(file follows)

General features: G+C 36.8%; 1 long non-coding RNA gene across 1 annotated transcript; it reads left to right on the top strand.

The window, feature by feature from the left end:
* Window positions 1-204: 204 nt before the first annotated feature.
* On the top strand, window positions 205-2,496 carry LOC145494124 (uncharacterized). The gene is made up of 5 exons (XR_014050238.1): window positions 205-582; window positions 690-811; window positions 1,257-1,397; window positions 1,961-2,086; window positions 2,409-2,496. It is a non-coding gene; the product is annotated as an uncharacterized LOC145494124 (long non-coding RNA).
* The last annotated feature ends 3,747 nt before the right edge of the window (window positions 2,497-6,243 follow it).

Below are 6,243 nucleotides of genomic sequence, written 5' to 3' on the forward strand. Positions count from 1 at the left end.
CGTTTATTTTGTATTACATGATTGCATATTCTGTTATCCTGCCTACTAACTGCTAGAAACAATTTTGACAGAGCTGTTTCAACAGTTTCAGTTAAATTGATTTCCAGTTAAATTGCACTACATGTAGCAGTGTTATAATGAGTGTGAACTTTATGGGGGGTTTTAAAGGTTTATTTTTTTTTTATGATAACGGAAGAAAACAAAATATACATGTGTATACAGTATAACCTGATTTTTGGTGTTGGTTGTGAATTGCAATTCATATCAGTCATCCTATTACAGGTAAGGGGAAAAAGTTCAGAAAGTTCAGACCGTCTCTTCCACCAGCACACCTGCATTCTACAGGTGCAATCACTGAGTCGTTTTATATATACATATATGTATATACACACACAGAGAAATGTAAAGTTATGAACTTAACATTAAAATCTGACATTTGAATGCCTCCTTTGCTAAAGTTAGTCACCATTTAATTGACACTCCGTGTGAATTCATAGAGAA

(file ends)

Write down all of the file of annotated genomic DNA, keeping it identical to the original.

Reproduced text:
General features: G+C 36.8%; 1 long non-coding RNA gene across 1 annotated transcript; it reads left to right on the top strand.

The window, feature by feature from the left end:
* Window positions 1-204: 204 nt before the first annotated feature.
* On the top strand, window positions 205-2,496 carry LOC145494124 (uncharacterized). The gene is made up of 5 exons (XR_014050238.1): window positions 205-582; window positions 690-811; window positions 1,257-1,397; window positions 1,961-2,086; window positions 2,409-2,496. It is a non-coding gene; the product is annotated as an uncharacterized LOC145494124 (long non-coding RNA).
* The last annotated feature ends 3,747 nt before the right edge of the window (window positions 2,497-6,243 follow it).

Below are 6,243 nucleotides of genomic sequence, written 5' to 3' on the forward strand. Positions count from 1 at the left end.
CGTTTATTTTGTATTACATGATTGCATATTCTGTTATCCTGCCTACTAACTGCTAGAAACAATTTTGACAGAGCTGTTTCAACAGTTTCAGTTAAATTGATTTCCAGTTAAATTGCACTACATGTAGCAGTGTTATAATGAGTGTGAACTTTATGGGGGGTTTTAAAGGTTTATTTTTTTTTTATGATAACGGAAGAAAACAAAATATACATGTGTATACAGTATAACCTGATTTTTGGTGTTGGTTGTGAATTGCAATTCATATCAGTCATCCTATTACAGGTAAGGGGAAAAAGTTCAGAAAGTTCAGACCGTCTCTTCCACCAGCACACCTGCATTCTACAGGTGCAATCACTGAGTCGTTTTATATATACATATATGTATATACACACACAGAGAAATGTAAAGTTATGAACTTAACATTAAAATCTGACATTTGAATGCCTCCTTTGCTAAAGTTAGTCACCATTTAATTGACACTCCGTGTGAATTCATAGAGAA